Type Talk with Simon Pascal Klein

It’s that time of year again—the time when web developers’ diaries are packed with conferences, BarCamps, and events. Over in Perth, at the edge of the world, the Edge of the Web conference is three days’ worth of presentations, workshops and networking opportunities with some of the Web’s leading lights. I caught up with one of the speakers, Simon Pascal Klein, to chat about his presentation, the state of type on the Web, and some of the work that inspires him.

Edge of the Web is just a few weeks away now. What will we take home from your talk?

A number of things I hope: I want people to feel enthusiastic about web typography—we need to overcome some of the despair that hangs in the air that standards-based web typography is limited, boring, and just plain sucks.

I intend to illustrate that typography is more than just “oh yeah, I’m pickin’ a cool font” by covering some of many standardized and well-supported CSS options available for manipulating text. I also give a rundown on the recent developments in the domain of web fonts that extend the number of typefaces available to us on the Web.

We’re crying out for more available fonts on the Web. We have wider support for @font-face but sometimes it’s no option, given that the fonts we’d like to use are usually licensed in a manner that prevents us from including them that way. What gives?

I honestly am unable to foresee font foundries releasing their business assets for use on the Web in a format that makes it possible to share or download the font with ease. Typekit and the other similar web font hosting and licensing services employ a range of methods that obscure the font data, including splicing up the font so that it’s only pieced together per se in the browser, setting the font data in different formats or encodings, obscuring it with JavaScript, and so on. This is to prevent a savvy web user from viewing the site CSS and accessing the @font-face web font URL to directly download the linked font for use outside the web site.

It’s this copy protection technology that has given rise to web fonts recently, as foundries have had no way previously to make their fonts available on the Web without risking them being downloaded and shared.

I guess that another simple answer in favor of these services is that the range offered by type foundries who’ve created their own web font service, or sublicense them via a system like Typekit, will likely be better than some of the non-professional fonts that you see. Of course, the idea of whether something is better is judged by comparing it to something else—in this case, this is usually the print world.

In print, properties that have defined a quality typeface included good kerning across the entire character set, alternative or extra styles and glyphs, a range of ligatures, and the like. On the Web many of these attributes are less important, or unavailable—for example, advanced OpenType features are unavailable when setting web type. This places professional, print-optimized fonts on a more equal footing with non-professional fonts.

Since we have all these options available to us, it’s fair to say we’ll see an explosion of font use around the Web. How do we avoid being one of those who’s just “pickin’ a cool font?”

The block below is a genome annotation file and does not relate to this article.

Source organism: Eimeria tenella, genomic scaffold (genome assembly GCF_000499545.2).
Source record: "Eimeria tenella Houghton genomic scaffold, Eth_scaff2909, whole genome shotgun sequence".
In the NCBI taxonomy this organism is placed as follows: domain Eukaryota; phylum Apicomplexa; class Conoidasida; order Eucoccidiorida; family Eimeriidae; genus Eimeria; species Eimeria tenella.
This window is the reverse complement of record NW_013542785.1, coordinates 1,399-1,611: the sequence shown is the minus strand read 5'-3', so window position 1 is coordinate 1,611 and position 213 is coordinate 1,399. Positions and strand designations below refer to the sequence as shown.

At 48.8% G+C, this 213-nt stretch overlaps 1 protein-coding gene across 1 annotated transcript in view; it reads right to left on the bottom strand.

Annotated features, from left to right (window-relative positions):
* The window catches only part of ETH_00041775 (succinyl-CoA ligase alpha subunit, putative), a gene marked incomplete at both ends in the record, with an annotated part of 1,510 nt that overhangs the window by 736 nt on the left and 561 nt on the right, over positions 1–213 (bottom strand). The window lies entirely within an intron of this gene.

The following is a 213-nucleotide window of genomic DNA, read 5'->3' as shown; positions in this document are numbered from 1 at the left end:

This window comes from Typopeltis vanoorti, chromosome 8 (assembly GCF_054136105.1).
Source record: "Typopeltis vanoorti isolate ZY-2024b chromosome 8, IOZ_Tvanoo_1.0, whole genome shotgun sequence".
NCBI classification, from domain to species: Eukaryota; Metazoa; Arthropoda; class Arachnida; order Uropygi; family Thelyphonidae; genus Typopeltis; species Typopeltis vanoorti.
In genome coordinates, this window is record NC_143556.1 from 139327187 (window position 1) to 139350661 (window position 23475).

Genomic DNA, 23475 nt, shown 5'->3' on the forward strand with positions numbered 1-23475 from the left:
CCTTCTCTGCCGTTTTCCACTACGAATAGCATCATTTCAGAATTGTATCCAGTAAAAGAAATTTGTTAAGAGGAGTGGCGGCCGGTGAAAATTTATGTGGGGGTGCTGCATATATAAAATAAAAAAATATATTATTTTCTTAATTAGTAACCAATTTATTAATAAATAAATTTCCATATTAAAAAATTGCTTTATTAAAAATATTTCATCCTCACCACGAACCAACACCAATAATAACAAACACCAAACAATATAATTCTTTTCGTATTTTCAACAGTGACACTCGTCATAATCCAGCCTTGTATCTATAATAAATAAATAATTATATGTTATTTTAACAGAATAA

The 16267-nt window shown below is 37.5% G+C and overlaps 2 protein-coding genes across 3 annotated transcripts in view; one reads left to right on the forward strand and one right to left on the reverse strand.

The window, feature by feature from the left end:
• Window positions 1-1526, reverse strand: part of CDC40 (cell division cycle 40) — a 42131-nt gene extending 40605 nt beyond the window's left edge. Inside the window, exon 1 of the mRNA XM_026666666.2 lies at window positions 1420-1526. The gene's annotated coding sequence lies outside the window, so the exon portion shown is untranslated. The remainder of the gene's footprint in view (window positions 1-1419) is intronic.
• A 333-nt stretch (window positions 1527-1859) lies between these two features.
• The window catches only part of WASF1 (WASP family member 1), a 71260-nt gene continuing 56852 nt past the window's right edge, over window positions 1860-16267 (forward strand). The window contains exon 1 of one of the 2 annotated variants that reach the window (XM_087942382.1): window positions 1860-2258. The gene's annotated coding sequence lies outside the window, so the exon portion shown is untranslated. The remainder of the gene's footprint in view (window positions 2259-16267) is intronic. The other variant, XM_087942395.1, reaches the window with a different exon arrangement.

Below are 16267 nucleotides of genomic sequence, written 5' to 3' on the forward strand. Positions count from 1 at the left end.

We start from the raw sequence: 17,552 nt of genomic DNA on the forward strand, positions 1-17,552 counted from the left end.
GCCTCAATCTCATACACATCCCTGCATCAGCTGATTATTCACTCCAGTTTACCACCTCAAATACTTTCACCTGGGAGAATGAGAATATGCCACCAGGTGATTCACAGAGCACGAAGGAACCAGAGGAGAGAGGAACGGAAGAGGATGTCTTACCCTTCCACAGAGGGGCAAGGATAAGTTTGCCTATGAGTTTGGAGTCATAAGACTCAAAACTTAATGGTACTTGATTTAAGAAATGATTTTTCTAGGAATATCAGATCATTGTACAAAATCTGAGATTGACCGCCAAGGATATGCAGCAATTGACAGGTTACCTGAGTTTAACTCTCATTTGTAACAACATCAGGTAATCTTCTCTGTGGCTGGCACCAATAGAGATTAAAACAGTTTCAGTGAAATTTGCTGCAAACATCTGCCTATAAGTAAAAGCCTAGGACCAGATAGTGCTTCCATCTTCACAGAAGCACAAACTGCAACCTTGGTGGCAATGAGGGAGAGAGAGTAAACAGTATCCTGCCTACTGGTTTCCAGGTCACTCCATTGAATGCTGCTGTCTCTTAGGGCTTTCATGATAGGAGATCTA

I would recommend caution in setting the body of your copy in a web font, regardless of whether it’s a licensed web font from a foundry or a freely licensed font you’ve come across on a font-sharing web site. A good use case for these fonts would be traditionally larger type—so think hero text, headings, call-outs, and the like.

Everyone loves inspiration. Whose work delights you?

The single person that really deserves kudos for placing typography, particularly web typography, back into the limelight is John Boardley of ilovetypography.com. That man merits recognition for reminding many of us that type requires attention.

Here are some of my favorites:

  1. Sushi & Robots, the personal site of Jina Bolton. I love her use of the grid system and am impressed that she’s also applied everything to a common baseline, which is even graphically visible. Use of good grid systems and baselines provide a good sense of rhythm.

  2. Black Estate, the site of Black Estate, a New Zealand-based vineyard. I love how something so beautiful has been created with something so simple: a good, versatile grid and simple font choices (type set in Times New Roman for body text with body headings in the more bulkier Georgia—both web-safe fonts).

  3. Information Architects. The site is simple, clean … above all structured and legible. Again, set predominately in Georgia, which being designed and optimized for screen usage fits snuggly and makes for a good reading experience.

  4. 陳 Jon Tan, Jon Tan’s personal site. With widths set in ems, the page scales perfectly—not to mention his use of various font styles (bold, italic, small capitals) and sturdy grid. Jon’s site is an absolute pleasure to browse.

  5. Subtraction, the site of Khoi Vinh. Khoi’s grid is amazing, and illustrates that with one single, simple font choice (Arial) and a brilliant grid, you can build a beautiful, structured site that’s reminiscent of the Swiss Style. Version 7.x of his site has also been live for a while, but is still definitely worth pointing out, and a reminder of the recognition that grid systems really can translate from the print world to the Web.

Thanks, Pascal!

If you’re visiting Edge of the Web, you’ll catch Pascal’s talk, Beautiful Web Typography, on November 5th. While you’re at it, be sure to check out a presentation from SitePoint’s Kevin Yank, on CSS frameworks, that same morning—it went down a treat at last week’s Web Directions South conference.

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